Survival Model Inference Using Functions of Brownian Motion

Author(s)
John O’Quigley

Abstract

A family of tests for the presence of regression effect under proportional and non-proportional hazards models is described. The non-proportional hazards model, although not completely general, is very broad and includes a large number of possibilities. In the absence of restrictions, the regression coefficient,*β*(*t*), can be any real function of time. When *β*(*t*) = *β*, we recover the proportional hazards model which can then be taken as a special case of a non-proportional hazards model. We study tests of the null hypothesis; *H*_{0}:*β*(*t*) = 0 for all *t* against alternatives such as; *H*_{1}:∫*β*(*t*)d*F*(*t*) ≠ 0 or *H*_{1}:*β*(*t*) ≠ 0 for some t. In contrast to now classical approaches based on partial likelihood and martingale theory, the development here is based on Brownian motion, Donsker’s theorem and theorems from O’Quigley [1] and Xu and O’Quigley [2]. The usual partial likelihood score test arises as a special case. Large sample theory follows without special arguments, such as the martingale central limit theorem, and is relatively straightforward.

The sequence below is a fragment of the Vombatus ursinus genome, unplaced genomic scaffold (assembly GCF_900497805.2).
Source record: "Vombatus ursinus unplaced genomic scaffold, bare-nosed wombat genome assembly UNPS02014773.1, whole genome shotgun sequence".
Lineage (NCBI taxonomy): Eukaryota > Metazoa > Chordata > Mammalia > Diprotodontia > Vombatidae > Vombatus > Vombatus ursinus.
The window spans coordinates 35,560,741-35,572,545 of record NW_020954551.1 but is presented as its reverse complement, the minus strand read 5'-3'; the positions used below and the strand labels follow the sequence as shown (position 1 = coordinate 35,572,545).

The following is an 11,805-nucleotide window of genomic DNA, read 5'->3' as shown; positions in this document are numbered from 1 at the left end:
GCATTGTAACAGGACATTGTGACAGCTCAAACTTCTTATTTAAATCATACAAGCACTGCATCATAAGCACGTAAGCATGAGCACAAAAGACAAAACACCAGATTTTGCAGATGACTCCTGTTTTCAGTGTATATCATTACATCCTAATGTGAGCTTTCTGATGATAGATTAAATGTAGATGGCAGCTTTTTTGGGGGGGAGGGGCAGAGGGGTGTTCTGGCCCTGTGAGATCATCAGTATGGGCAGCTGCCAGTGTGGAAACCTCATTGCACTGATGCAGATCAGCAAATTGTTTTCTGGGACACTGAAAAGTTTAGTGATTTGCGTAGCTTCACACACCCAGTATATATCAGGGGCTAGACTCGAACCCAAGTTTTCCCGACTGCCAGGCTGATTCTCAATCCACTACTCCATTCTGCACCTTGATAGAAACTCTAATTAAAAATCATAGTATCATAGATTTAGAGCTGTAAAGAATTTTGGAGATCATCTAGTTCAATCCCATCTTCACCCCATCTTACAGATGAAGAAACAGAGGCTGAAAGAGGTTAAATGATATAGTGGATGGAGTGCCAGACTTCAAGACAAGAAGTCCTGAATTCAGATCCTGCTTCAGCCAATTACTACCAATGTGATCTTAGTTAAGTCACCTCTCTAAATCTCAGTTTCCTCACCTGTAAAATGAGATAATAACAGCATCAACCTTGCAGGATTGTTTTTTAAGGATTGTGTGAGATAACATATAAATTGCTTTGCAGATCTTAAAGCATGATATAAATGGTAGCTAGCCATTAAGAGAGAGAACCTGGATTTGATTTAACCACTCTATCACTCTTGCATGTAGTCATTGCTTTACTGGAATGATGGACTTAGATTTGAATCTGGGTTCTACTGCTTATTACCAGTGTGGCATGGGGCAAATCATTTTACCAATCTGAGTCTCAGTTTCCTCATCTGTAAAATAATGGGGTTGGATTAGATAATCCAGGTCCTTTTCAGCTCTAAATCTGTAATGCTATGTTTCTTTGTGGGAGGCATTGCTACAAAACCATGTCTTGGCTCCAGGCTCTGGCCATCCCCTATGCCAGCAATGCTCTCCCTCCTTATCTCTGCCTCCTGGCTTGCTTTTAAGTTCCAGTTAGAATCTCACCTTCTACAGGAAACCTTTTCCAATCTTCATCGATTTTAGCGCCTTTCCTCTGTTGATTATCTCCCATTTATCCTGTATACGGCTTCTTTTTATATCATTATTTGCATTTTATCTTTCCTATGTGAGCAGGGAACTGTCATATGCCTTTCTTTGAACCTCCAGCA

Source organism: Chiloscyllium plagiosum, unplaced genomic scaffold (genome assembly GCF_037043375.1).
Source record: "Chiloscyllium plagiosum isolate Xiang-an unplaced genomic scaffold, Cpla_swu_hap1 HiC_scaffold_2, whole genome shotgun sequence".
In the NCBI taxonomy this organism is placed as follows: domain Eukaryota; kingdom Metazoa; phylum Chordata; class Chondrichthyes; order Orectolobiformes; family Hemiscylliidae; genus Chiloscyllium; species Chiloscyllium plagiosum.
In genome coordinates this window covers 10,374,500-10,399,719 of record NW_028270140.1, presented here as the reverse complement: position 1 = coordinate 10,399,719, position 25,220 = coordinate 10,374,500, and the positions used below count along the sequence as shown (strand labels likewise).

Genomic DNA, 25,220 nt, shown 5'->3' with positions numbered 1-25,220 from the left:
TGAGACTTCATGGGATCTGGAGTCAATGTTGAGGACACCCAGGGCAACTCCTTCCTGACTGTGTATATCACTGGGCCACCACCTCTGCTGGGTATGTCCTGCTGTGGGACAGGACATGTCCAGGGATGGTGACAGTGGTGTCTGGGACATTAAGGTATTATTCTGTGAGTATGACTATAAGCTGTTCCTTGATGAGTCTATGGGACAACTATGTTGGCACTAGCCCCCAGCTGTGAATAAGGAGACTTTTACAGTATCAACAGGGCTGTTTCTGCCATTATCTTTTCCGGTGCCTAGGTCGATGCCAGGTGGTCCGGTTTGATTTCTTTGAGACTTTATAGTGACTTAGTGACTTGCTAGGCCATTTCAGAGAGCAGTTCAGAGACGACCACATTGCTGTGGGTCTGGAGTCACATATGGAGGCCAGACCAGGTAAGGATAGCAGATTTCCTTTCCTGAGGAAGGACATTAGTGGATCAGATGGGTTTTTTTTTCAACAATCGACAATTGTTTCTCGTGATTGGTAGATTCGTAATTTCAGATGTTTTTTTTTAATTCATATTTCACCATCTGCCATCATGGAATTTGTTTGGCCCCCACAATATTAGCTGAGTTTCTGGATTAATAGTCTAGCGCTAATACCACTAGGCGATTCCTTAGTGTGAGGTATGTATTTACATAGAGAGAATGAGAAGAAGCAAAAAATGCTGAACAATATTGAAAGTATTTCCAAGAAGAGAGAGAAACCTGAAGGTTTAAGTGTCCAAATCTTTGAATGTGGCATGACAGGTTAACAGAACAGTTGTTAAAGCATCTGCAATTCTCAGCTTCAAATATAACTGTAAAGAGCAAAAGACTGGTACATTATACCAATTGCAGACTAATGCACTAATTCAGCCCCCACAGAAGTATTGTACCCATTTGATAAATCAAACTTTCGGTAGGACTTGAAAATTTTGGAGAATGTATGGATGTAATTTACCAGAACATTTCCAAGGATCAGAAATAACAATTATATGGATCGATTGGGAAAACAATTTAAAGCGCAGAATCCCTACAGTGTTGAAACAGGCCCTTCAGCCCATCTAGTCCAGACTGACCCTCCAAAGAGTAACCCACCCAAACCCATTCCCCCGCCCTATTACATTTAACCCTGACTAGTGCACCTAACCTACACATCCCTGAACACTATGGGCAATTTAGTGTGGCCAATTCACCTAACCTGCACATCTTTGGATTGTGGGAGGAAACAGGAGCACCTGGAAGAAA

A family of tests for the presence of regression effect under proportional and non-proportional hazards models is described. The non-proportional hazards model, although not completely general, is very broad and includes a large number of possibilities. In the absence of restrictions, the regression coefficient,

Cite this paper

J. O’Quigley, "Survival Model Inference Using Functions of Brownian Motion,"*Applied Mathematics*, Vol. 3 No. 6, 2012, pp. 641-651. doi: 10.4236/am.2012.36098.

J. O’Quigley, "Survival Model Inference Using Functions of Brownian Motion,"

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